Speak in the language of love, graduates told
Mary E. Klassen
May 28, 2013
Janie Beck Kreider and Caleb Yoder, 2013 graduates, read I Corinthians 13 in Greek and English, preceding Lydia Neufeld Harder's address challenging all graduates to speak in the language of love.
Scripture was read in Greek and English, but graduates were challenged to speak in the language of love at the Anabaptist Mennonite Biblical Seminary commencement service, Saturday, May 25, at College Mennonite Church, Goshen, Ind.
Lydia Neufeld Harder, Th.D., used I Corinthians 13 as the foundation for her address, asking how graduates can share the message entrusted to them without becoming a noisy gong or clanging cymbal. She used a metaphor from theologian Walter Brueggemann to recommend that graduates learn to be bilingual, speaking different languages in different conversations.
Graduates have immersed themselves in the language of their faith community, knowing its power to shape them into disciples of Christ, Harder said. Now, as they move into different communities—in a new profession or new school, or continuing in ministry with a new status as a graduate—Harder asked, “What language do they borrow for the conversation beyond their spiritual home?
“How can you share what you have learned in the context of the many competing voices in our society today? What language will you use in the many conversations you will have as you move into communities foreign to your way of thinking?”
The pastor and former director of Toronto Mennonite Theological Centre answered the question from her own experience: “What I have gradually learned is that the language of love transcends differences … because it urges us to listen.” Harder challenged graduates to listen deeply and respectfully in the communities where they will serve. “The language of love creates mutual learning and true exchange of wisdom and insight,” she emphasized.
Harder earned her Th.D. from Emmanuel College at the Toronto School of Theology. She has taught at several institutions, including Conrad Grebel University College and Toronto School of Theology and schools in Paraguay and Egypt. She participated in the Mennonite Central Committee (MCC) International Peace Committee and was involved in the theological dialogues between the Imam Khomeini Education and Research Institute and Toronto Mennonite Theological Centre, visiting Iran two times. Currently she and Gary, her husband, serve as transitional pastors.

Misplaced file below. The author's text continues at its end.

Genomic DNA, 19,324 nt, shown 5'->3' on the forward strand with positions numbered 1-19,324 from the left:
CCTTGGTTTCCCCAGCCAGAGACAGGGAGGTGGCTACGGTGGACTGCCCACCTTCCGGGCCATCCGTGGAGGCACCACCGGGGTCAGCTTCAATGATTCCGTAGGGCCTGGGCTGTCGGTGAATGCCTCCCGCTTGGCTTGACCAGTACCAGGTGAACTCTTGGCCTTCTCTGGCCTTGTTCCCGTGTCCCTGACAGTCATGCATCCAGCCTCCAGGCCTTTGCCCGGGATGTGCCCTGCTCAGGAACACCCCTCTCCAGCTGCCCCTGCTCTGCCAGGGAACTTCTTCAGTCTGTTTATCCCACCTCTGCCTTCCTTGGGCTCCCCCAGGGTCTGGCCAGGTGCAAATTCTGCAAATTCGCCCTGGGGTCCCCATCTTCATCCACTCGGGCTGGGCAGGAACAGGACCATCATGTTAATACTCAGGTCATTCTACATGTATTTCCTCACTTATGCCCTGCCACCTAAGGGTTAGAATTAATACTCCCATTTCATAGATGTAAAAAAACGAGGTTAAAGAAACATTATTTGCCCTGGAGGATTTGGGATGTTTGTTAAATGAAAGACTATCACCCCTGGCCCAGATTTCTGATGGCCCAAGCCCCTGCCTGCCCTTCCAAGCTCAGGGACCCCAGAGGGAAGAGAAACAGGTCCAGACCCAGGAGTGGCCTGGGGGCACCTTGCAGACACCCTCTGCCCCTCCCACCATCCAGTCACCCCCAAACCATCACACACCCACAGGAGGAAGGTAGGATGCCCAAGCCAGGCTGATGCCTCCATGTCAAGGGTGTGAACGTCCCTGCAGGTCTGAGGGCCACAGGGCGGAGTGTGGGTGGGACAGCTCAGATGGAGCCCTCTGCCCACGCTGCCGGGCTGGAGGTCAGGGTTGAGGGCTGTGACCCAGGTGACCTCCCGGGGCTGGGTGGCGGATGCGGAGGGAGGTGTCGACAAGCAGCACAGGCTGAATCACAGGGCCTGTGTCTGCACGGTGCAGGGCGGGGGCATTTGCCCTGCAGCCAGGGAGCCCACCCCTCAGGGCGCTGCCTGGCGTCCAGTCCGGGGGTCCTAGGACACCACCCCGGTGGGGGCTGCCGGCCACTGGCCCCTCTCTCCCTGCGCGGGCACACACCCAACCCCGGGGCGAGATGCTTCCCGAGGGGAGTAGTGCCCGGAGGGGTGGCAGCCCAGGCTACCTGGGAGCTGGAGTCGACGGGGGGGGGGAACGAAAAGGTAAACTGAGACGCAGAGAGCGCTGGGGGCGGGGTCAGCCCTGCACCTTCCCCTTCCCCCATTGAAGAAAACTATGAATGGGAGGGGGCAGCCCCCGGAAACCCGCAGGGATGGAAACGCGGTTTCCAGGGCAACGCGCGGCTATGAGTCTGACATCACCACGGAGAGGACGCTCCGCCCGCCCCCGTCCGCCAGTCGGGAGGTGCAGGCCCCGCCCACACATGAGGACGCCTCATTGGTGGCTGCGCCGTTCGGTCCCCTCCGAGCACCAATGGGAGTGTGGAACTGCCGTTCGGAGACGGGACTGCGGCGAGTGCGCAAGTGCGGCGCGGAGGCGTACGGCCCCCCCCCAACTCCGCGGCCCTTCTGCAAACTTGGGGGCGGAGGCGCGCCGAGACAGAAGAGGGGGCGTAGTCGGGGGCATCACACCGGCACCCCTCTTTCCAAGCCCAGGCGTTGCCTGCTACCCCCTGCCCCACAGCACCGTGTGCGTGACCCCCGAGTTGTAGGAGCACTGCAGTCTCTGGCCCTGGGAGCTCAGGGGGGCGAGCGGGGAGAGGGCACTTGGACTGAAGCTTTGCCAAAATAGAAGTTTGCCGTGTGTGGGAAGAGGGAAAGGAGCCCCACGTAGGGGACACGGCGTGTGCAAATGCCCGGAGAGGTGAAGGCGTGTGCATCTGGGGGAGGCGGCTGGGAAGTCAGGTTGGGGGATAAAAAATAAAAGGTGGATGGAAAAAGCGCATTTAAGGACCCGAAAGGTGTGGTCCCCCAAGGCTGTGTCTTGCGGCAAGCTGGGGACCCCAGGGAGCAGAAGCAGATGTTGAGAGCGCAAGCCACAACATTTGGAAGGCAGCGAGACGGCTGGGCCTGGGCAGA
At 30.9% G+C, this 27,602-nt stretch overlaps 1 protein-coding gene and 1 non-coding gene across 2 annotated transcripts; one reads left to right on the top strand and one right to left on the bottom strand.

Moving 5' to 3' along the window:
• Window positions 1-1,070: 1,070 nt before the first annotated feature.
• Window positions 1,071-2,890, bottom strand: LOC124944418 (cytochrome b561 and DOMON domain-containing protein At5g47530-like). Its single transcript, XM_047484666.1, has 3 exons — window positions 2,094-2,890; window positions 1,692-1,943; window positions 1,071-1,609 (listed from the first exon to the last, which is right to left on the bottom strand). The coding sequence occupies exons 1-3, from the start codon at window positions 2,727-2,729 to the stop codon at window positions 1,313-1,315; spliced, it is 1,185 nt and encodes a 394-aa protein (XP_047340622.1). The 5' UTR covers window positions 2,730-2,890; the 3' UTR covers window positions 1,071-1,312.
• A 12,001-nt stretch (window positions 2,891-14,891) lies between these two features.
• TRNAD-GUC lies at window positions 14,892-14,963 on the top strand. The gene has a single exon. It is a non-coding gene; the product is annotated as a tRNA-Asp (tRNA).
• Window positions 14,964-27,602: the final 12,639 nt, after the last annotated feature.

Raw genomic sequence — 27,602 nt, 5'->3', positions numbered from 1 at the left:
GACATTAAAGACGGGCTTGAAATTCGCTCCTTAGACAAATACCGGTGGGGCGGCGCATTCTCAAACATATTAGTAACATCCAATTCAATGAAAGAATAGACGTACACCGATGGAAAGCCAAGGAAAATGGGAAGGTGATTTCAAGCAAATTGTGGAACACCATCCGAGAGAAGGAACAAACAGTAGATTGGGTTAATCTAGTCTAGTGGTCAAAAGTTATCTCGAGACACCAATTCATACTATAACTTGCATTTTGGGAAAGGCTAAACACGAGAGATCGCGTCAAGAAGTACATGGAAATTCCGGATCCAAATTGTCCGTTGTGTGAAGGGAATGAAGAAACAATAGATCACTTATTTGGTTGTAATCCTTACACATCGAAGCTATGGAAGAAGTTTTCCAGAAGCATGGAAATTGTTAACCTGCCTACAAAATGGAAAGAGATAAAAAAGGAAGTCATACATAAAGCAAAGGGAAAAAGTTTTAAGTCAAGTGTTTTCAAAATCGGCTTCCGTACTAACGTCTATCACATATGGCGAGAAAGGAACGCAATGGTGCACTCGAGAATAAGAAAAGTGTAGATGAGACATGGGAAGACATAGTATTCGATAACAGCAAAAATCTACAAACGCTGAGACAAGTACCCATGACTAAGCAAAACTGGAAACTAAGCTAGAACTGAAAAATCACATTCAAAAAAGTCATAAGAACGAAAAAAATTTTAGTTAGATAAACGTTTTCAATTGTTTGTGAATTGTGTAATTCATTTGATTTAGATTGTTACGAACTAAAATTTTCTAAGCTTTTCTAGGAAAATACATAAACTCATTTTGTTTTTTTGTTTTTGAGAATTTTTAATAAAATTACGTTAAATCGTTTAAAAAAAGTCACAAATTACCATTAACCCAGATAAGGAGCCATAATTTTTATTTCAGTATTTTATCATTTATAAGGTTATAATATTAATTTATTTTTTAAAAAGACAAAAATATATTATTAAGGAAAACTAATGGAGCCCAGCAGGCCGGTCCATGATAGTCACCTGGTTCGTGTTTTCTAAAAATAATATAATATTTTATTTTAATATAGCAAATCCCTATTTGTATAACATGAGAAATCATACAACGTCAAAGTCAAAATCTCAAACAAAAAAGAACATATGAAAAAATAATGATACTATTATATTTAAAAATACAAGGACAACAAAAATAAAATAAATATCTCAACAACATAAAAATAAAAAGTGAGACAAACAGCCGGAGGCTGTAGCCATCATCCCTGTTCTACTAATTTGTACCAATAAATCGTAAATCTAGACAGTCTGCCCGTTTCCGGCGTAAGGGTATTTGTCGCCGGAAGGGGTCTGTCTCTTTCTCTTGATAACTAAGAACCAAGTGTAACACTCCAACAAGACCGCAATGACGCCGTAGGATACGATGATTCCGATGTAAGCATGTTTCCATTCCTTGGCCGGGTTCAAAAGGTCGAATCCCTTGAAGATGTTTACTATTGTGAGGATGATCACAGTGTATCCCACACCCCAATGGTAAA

Twelve of the 19 graduates earned the Master of Divinity degree, four the Master of Arts: Theological Studies, two the Master of Arts: Peace Studies, and one the Certificate in Theological Studies. Two graduates of the graduates who completed the Master of Divinity degree also earned a Master of Social Work degree at Andrews University, Berrien Springs, Mich., in a dual-degree program coordinated by the two schools.
One graduate has already returned to Ethiopia where he oversees around 50 congregations and teaches at Meserete Kristos College. One graduate is originally from Ecuador and one graduate is from Canada. The remaining graduates are from the U.S.
Six graduates have or are seeking pastoral ministry placements. Five have or are seeking ministry with church agencies and organizations. Two are pursuing Clinical Pastoral Education through the next year, and three are involved in ministry for people with health or disability issues.
AMBS is a seminary of Mennonite Church Canada and Mennonite Church USA. AMBS and the two seminaries that merged to form it have been preparing leaders for God’s mission in the world since 1945. Currently 2,329 alumni serve in 39 countries on five continents.
See our Facebook gallery of photos from the commissioning service on Friday evening before commencement.